Democratic Party rejects Md. plan for choosing delegates State Democrats ordered to prepare new convention plan or forfeit votes.

July 16, 1991|By John Fairhall | John Fairhall,Evening Sun Staff

WASHINGTON -- The Democratic National Committee has rejected the Maryland Democratic Party's plan for selecting delegates to the presidential nominating convention, forcing state party leaders to develop an acceptable alternative or risk losing delegates.

Maryland's plan did not meet a new DNC requirement that delegates to the nominating convention be awarded to presidential candidates based on the candidates' popular vote totals in the March 3 primary.

Maryland's plan instead rested on direct election of delegates, each committed to a particular presidential candidate. The top delegate vote-getters in each of the state's eight congressional districts would have gone to the convention, regardless of the popular vote received by presidential candidates, who also are on the ballot.

The DNC approved its requirement in 1990. Supporters of the Rev. Jesse Jackson, who lost the 1988 Democratic nomination to Michael Dukakis, sought the change because they said it would better assure that voters' wishes were fulfilled.

But Maryland party leaders don't see it that way. Led by chairman Nathan Landow, they voted this spring to keep the party's delegate election system, which they say has been in place for 22 years and works best for party members who vote in the primary.

Landow yesterday expressed outrage at the DNC's decision, which was made over the weekend.

"I think it's one more example of how the national party has shown a lack of concern for the needs and concerns of individual states," said Landow, who has long been at odds with DNC Chairman Ronald H. Brown. "We're going to present an alternative plan that will comply but will still serve the purpose of our original plan."

The revised plan will be considered by the DNC later this summer. If the state party ultimately does not present an acceptable plan, it could lose 25 percent of its delegates.

Maine and New Hampshire also must develop new plans, though for different reasons, said DNC press secretary Ginny Terzano. She would not comment on the revised plan Landow said the state party will present.

The state party had tried to meet the DNC's new requirement by agreeing to award at-large delegates, who are not elected by voters, to any candidate who received fewer than his or her "fair share" of delegates in the primary. Forty-four delegates are elected by congressional district; there are 14 at-large delegates.

In theory, a candidate who received 50 percent of the primary vote, but whose delegate slate ran poorly, would receive sufficient at-large delegates to wind up with 50 percent of the combined 58 elected and at-large delegates. Landow said that using the at-large delegates ought to satisfy the DNC requirement, and he said the DNC's decision was based on a "meaningless technicality."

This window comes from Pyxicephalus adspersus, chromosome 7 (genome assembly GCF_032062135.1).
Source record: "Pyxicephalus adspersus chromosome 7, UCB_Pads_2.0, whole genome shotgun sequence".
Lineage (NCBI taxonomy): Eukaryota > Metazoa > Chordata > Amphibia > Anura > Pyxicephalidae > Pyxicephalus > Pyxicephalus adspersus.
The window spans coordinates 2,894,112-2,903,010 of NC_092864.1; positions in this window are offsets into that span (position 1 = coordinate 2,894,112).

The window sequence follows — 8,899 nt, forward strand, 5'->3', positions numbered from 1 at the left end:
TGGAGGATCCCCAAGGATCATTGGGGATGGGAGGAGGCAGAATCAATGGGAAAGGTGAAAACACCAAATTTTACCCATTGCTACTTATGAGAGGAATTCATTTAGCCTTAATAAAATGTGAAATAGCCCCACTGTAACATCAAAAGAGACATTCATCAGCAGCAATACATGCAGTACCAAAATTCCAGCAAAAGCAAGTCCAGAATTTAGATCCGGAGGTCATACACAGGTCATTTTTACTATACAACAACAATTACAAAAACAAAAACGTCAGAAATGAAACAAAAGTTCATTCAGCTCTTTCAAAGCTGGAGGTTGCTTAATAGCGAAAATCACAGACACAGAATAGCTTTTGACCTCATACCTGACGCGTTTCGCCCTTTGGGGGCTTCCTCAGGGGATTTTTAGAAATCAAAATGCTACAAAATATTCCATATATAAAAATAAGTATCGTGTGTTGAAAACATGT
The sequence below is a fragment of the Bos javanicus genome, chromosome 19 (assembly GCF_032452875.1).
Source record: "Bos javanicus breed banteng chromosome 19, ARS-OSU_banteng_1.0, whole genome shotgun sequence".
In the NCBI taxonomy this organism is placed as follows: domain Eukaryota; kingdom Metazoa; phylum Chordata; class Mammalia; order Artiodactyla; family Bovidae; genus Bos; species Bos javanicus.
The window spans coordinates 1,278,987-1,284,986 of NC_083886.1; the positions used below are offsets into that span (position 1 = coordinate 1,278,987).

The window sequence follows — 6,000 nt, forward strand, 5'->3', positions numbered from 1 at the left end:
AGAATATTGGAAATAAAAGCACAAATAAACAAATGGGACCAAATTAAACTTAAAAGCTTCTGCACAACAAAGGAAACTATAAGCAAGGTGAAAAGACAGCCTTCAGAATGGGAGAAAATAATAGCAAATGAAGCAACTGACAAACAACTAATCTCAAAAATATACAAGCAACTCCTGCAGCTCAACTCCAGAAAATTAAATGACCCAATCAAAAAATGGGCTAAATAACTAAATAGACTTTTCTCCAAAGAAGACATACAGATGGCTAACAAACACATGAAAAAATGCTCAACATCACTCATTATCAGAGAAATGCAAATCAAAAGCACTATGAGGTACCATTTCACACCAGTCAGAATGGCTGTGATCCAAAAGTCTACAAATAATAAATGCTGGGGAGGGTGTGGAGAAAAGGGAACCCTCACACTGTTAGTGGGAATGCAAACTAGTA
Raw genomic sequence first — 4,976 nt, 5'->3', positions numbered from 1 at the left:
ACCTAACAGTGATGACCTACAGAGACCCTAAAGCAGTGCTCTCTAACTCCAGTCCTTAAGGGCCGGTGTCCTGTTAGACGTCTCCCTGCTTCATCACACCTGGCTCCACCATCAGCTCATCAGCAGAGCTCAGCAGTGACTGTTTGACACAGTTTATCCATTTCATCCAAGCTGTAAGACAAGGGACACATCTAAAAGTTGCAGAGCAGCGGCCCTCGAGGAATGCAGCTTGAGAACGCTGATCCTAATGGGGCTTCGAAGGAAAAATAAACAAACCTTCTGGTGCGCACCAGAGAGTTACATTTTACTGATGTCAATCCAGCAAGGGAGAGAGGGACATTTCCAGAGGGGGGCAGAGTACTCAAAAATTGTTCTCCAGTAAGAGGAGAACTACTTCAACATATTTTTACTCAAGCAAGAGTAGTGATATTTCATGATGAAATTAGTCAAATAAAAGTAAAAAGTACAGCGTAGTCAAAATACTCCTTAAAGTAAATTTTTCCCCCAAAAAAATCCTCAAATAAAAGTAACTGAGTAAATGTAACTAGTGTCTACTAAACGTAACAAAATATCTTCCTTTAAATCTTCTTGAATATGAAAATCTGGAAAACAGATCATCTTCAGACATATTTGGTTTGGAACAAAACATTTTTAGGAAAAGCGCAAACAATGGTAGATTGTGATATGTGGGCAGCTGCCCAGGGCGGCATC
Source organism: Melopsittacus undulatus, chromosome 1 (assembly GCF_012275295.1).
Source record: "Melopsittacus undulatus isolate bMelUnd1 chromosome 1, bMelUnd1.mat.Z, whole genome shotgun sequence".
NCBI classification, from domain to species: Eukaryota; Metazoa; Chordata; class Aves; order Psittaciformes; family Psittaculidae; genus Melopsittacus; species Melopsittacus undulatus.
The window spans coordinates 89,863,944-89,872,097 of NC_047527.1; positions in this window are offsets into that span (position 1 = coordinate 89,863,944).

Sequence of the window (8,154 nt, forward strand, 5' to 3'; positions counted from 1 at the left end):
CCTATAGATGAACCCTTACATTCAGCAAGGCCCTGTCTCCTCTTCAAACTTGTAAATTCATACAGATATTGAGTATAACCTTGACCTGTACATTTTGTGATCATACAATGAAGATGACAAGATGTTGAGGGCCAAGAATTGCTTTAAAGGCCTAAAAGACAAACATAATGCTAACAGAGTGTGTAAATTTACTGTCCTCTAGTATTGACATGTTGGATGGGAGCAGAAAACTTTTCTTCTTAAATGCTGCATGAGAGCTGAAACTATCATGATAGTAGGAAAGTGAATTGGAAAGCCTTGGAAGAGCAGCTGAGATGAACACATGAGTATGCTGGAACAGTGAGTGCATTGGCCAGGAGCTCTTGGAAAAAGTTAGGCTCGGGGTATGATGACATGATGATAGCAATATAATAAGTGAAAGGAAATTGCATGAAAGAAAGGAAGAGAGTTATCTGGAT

But there are scenarios, under the rejected plan, in which a candidate could end up with fewer delegates than his popular vote total would indicate, even with at-large additions.

For example, if a candidate won a large percentage of the popular vote, while the delegates running in his name did poorly, there might not be enough at-large votes to make up the difference.

Landow said such a possibility wasn't likely. But in that event, he said, the party would switch some elected delegates to the candidate who deserved them.

The revised, or alternative, plan Maryland will submit would still require voters in each congressional district to vote both for a presidential candidate and for individual delegates. But the revised plan would apportion the elected delegates to the presidential candidates based on the candidates' popular vote total in each district, Landow said. The 14 at-large delegates also would be divided according to the popular vote totals.

Under the revised plan, a top delegate vote-getter might not get to the convention if the delegate was committed to a presidential candidate who received a low percentage of the primary vote and hence was entitled to few delegates.

This possibility, and the fact that the long-established system will change, will confuse voters, Landow said, and will require the party to spend money and time educating them.

What Landow admittedly seeks is a winner-take-all primary system, in which the dominant vote-getter with the best organized delegate slates would win the lion's share of delegates in a primary. This would permit an emerging consensus candidate to seize command of the field before the convention, and head off a divisive fight for the nomination.

Landow said the proportional primary system "could be very divisive for Democrats."

"It just delays the primary process in choosing a candidate early to get behind, unite the party and focus on what's important in the election, and that's beating the Republican," he said.

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